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The Need for Electricians is on the Rise

Written by Joanna Hughes

The end of the Great Recession is worthy of celebration for several reasons, but one group of tradespeople may have even more reason to rejoice than the rest of the population: electricians. Why? Because with the recession behind them and a construction boom imminent, they are positioned to be in great demand in the years ahead. Here’s what you need to know.

There’s a reason he’s so happy.

A Closer Look at the Numbers

According to the United States Department of Labor’s Bureau of Labor Statistics, the job outlook for electricians is expected to grow by a whopping 20 percent between 2012 and 2022. This significantly exceeds the average growth for all occupations.

Why the increase? Jobs for electricians fluctuate based on the health of the overall economy. In times of stagnation and recession, demand for construction and maintenance drops leading to fewer jobs for these trained professionals.

When the economy is healthy, however, the construction building and maintenance industry thrives — meaning more jobs await those with the right training and qualifications.

Not only that, but many older electricians turned to other types of work during the recession-era shortage. Their absence now leaves the door open to new workers in the field. Particularly with so much buzz surrounding the challenges of job seekers with bachelor’s degrees, the in-demand nature of electrical work makes it a more popular choice than ever.

And considering that nearly every building has some form of electrical power, a building boom means terrific prospects for electricians.

Not Just More Work, But Different Work

Other factors affecting the job market for electricians? Emerging technology related to alternative power generation — everything from solar to wind — will challenge electricians in new and exciting ways. From installation to linking these alternative sources of power to the grids, these responsibilities are expected to land with electricians, although government policy may determine the extent to which employment opportunities occur.

And while some manufacturing plants will shut down due to old or inefficient facilities, these closures should be outpaced by the installation and maintenance related to new manufacturing plants.

What You Need to Know

Electricians require a high school diploma or its equivalent. Additionally, the majority of electricians learn the trade through a four to five year apprenticeship program, while others attend trade school. Nearly every state requires licensing before electricians can practice. This varies from state to state but typically includes a test on requirements related to electrical codes. What does it take to make it as an electrician? They typically have strong business, critical thinking, customer service, and troubleshooting skills.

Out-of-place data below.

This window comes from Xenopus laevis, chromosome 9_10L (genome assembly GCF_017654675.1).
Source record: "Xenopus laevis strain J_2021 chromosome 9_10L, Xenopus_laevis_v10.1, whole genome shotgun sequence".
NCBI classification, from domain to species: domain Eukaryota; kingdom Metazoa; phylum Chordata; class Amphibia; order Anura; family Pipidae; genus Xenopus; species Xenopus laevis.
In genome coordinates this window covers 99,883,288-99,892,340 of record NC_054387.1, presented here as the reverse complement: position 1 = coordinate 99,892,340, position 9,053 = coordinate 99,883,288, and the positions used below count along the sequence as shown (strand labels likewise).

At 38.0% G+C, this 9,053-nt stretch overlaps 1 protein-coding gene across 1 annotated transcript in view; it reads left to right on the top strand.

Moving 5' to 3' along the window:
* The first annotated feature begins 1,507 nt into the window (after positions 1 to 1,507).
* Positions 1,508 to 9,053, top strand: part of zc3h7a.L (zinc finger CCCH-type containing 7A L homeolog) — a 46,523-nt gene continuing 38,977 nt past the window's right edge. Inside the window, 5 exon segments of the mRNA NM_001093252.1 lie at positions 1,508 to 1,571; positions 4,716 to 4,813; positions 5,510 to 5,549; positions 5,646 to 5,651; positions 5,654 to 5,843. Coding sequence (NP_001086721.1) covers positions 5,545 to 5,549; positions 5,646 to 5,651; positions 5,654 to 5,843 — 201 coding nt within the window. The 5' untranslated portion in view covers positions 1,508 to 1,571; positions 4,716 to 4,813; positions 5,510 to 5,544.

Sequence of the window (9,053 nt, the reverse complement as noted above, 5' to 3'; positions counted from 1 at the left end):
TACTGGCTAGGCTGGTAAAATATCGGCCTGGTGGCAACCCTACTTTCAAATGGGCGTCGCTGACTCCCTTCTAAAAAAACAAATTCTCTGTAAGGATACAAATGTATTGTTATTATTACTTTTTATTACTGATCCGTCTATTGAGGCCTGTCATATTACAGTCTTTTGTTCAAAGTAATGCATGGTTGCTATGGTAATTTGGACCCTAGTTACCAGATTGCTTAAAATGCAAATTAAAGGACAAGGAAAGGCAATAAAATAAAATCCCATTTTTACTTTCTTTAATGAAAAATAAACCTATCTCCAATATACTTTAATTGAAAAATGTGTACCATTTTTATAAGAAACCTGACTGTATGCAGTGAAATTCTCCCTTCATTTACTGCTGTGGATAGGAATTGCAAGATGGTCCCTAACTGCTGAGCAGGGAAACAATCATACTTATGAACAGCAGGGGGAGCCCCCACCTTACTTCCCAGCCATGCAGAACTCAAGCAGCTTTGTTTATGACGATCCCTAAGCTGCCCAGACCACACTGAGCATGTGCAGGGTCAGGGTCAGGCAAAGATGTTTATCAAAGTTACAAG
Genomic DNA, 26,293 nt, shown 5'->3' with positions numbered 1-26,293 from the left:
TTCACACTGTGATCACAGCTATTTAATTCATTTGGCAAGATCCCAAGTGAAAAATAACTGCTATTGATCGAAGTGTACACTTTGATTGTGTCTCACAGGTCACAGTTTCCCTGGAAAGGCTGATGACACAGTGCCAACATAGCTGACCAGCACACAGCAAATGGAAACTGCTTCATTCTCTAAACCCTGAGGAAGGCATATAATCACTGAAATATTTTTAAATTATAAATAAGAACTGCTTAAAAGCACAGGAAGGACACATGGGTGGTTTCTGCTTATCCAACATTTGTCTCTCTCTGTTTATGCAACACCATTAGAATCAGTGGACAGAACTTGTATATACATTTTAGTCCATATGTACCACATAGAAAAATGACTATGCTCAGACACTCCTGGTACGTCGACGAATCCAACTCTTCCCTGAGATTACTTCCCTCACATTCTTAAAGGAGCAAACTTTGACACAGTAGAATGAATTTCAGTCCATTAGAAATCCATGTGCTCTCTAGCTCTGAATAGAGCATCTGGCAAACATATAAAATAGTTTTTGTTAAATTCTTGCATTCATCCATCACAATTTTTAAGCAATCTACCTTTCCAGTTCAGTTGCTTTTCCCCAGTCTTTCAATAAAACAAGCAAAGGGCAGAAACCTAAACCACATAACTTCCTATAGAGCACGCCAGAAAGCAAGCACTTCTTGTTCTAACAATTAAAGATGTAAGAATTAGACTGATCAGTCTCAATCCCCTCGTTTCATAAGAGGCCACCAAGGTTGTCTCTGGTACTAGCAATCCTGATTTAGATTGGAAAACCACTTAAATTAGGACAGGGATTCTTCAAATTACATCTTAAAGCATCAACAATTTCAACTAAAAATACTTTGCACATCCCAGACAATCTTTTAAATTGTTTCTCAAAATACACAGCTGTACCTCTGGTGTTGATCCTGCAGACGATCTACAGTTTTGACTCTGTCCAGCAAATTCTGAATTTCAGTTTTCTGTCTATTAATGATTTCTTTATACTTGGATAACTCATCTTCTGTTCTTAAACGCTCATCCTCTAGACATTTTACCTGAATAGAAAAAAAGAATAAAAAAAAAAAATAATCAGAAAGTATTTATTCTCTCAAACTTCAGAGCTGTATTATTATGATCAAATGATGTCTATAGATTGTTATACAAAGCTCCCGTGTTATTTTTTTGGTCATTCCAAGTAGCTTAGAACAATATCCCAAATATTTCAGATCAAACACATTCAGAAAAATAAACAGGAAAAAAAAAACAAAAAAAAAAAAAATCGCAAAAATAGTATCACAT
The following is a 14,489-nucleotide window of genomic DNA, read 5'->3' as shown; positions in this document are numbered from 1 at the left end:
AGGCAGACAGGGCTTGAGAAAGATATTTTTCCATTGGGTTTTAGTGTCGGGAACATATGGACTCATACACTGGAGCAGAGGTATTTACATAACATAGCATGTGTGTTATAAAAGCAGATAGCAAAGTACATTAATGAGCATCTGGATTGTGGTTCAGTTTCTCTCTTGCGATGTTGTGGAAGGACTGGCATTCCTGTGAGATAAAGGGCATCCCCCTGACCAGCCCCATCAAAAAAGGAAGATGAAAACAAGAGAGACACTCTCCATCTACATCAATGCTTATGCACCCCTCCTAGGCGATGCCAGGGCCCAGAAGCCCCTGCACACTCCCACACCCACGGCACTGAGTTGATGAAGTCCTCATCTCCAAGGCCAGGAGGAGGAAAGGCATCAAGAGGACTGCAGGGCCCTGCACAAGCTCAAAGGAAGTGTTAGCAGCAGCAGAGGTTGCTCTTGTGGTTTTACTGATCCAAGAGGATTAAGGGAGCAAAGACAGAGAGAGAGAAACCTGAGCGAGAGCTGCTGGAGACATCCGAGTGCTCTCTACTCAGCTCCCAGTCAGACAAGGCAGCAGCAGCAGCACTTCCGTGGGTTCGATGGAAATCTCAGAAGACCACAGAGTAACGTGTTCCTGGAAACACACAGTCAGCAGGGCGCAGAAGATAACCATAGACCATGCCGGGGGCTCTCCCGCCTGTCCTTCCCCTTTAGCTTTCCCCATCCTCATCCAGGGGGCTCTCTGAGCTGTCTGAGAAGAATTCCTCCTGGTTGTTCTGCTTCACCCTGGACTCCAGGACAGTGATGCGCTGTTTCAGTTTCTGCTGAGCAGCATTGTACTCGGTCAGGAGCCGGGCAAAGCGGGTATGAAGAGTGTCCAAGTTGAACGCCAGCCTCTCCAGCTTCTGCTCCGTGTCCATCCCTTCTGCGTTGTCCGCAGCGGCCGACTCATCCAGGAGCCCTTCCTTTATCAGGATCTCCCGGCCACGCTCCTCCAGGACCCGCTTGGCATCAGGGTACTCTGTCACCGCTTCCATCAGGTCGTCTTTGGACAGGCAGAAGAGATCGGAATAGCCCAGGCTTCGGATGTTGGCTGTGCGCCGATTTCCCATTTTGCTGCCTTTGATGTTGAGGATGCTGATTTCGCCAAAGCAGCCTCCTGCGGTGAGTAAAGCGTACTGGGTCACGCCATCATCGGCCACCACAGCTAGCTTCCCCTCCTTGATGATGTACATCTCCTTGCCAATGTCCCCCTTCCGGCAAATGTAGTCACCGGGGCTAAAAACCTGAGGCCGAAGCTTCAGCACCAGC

Because more and more people are becoming aware of the career promise in electrical work, the competition is stiff with hundreds of candidates applying for a handful of apprenticeships in certain regions. However, pursuing your goals despite the competition is largely regarded as worth it considering that many apprentices make more than many debt-burdened college grads: a median pay of just under $50,000 with the top earners making as much as $83,000.

Even better? Ten percent of electricians are self-employed and can set their own hours.

While the forecast for licensed electricians may not have looked sunny in the height of the recession, the current outlook is beyond bright — and more than reason enough to give this profession another look. Wondering about positions for electricians near you? Sign up for the innovative to get started.

While the forecast for licensed electricians may not have looked sunny in the height of the recession, the current outlook is beyond bright — and more than reason enough to give this profession another look.

About the author

Joanna Hughes

Joanna Hughes is a freelance writer who specializes in business, human resources and the job market. She lives with her family in the beautiful White Mountains region of New Hampshire.